Military Visual Journalism program to host seminar, anniversary celebration in August

By Emily Kulkus

July 3, 2014

Chad McNeely had been a student in the Military Visual Journalism program at the Newhouse School for about a month when terrorists attacked the World Trade Center on Sept. 11, 2001.

The Syracuse University campus, like much of the world, was engrossed in the events of 9/11. Students, faculty and staff experienced shock, horror, grief and then an overwhelming urge to want to help. Ground Zero, after all, was only a few hours from campus.

But for the students in the MVJ program at the Newhouse School, the events struck a different chord: one of confusion, disbelief and a sense of helpless paralysis. For these students—all of whom are active-duty military while in the MVJ program—the situation was unique. They were active military, yes, but their orders at the time meant they were college students, too.

Chad McNeely

“When a war breaks out and you’re in college and you’re not going to be a part of it, it was difficult for us to make sense of,” says McNeely, who retired from the Navy last year and now works for Nikon. “We didn’t know if our orders (to stay at Newhouse) would be canceled or if we would be called back to our units…it was a very, very confusing time.”

It was also what made McNeely’s experience at Newhouse more memorable. He and his classmates—like most of the other MVJ classes during the program’s 50-year-history—became very close. The soldiers, sailors, airmen and Marines rely on one another to get through the intense, yearlong program. And once they make it to graduation, many remain lifelong friends.

“There’s nothing that’s happened in my career since 2001, even Nikon now, that isn’t directly attached to my experience at Syracuse,” he says.

That’s why McNeely was one of the first to register for the upcoming Military Visual Journalism educational seminar Aug. 15 and 16. Titled “Managing Your Digital Arsenal,” the seminar includes speakers, instructional sessions, a panel discussion and a dinner celebrating 50 years of the program. It’s also a great opportunity for alumni to reunite in Syracuse.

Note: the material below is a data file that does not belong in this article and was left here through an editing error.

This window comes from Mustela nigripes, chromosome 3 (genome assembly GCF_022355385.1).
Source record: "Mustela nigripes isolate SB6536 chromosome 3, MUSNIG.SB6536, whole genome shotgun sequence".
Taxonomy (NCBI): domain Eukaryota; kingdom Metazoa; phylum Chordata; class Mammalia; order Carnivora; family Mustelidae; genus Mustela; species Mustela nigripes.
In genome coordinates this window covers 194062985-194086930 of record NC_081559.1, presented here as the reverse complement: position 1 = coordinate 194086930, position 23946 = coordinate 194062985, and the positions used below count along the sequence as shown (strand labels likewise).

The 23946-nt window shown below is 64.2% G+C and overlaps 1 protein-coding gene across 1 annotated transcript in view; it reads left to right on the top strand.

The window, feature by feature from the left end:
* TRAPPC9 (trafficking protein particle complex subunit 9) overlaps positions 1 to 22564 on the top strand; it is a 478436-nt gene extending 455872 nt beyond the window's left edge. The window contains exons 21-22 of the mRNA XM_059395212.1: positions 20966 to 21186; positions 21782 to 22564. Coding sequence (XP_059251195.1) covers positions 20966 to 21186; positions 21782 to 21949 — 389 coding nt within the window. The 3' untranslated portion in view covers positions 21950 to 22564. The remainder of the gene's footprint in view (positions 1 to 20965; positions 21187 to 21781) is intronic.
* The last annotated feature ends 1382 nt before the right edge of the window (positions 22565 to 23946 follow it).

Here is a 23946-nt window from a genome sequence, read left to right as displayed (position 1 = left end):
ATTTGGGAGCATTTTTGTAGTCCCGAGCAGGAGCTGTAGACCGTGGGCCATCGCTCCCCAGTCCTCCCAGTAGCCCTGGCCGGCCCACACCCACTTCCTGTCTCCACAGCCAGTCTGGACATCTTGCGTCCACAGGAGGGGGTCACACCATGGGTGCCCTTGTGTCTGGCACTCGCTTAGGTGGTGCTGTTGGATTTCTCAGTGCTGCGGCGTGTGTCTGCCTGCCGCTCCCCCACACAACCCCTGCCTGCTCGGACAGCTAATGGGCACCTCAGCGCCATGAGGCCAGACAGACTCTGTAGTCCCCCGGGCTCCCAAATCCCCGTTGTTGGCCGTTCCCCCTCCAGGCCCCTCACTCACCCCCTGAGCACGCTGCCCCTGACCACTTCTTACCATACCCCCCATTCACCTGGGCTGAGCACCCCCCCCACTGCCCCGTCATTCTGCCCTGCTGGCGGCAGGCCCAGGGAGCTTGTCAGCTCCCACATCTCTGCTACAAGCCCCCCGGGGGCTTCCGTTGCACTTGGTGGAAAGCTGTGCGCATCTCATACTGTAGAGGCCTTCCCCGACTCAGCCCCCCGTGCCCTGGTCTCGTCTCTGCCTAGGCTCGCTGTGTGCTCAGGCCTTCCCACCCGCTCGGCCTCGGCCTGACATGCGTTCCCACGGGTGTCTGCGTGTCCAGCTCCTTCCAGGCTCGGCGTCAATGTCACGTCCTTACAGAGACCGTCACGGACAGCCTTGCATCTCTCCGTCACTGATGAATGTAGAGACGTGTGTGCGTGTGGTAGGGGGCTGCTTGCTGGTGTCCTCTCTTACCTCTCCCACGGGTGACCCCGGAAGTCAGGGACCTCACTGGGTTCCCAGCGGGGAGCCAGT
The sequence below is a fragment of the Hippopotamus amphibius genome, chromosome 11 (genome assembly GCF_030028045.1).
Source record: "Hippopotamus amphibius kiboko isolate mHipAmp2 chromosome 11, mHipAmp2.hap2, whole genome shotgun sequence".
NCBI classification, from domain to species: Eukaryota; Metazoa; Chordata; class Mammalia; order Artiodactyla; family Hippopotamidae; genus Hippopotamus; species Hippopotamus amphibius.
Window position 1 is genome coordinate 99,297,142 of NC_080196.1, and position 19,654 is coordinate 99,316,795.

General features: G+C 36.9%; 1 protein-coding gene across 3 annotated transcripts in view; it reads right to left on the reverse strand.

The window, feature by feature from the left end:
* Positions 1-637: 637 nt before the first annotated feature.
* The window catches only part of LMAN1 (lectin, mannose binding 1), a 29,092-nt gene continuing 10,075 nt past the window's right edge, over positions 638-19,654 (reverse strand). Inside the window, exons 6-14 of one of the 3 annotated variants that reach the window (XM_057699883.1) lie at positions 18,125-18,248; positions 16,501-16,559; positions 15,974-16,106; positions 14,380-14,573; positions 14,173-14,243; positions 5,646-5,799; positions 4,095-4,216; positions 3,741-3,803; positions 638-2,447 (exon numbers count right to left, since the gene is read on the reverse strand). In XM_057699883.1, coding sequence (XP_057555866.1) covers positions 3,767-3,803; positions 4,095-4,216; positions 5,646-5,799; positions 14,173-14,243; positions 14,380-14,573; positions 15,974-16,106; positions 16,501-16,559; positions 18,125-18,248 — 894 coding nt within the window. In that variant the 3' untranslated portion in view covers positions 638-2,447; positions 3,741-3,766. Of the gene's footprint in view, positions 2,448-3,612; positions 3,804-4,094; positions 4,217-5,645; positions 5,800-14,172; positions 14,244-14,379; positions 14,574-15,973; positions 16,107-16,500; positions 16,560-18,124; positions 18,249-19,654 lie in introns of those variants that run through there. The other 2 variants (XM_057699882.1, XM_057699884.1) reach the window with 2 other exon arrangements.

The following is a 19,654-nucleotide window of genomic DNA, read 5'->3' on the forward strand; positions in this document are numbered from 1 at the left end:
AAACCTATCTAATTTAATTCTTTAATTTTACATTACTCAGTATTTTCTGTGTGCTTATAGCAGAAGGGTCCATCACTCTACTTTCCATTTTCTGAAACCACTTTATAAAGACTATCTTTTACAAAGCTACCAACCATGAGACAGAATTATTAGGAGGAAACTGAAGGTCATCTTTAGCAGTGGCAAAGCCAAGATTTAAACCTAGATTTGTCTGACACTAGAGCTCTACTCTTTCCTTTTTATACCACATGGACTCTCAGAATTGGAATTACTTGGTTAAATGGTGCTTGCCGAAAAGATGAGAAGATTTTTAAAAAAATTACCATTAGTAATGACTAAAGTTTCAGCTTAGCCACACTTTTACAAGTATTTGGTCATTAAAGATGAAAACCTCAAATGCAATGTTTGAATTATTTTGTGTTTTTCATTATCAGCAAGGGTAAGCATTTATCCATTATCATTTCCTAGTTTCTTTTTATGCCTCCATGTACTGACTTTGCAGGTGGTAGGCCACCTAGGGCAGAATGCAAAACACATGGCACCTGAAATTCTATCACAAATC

"We have some well-known professionals who are experts  in their fields coming to speak, we have Newhouse professors offering workshops, and there will be a wonderful homecoming dinner on Saturday night," says Nancy Austin, deputy director of the MVJ program, who has been organizing much of the weekend. "This event will be an opportunity for our graduates to reconnect with each other and we can all celebrate the 50-year relationship together. 

For the last two years because of federal budget cuts, only the Navy has sent people to participate in the MVJ program at Newhouse. McNeely says he hopes the seminar in August helps illustrate what a strong and important program it is for all branches.

“I have never forgotten where I come from,” says McNeely, who served as the personal photographer for three secretaries of defense as well as the chairman of the joint chiefs of staff. “I always promote the program and hope the (Department of Defense) understands how valuable it is.”

McNeely says he is most looking forward to the seminar’s educational programming. If it was just a reunion, he says, he probably wouldn’t come only because he travels a lot for work. The speakers and sessions, however, made it a no-brainer.

“These are my best friends in the world. These are our peers, these are the people who mean the most to us,” he says. “I can’t imagine where my life would be without it."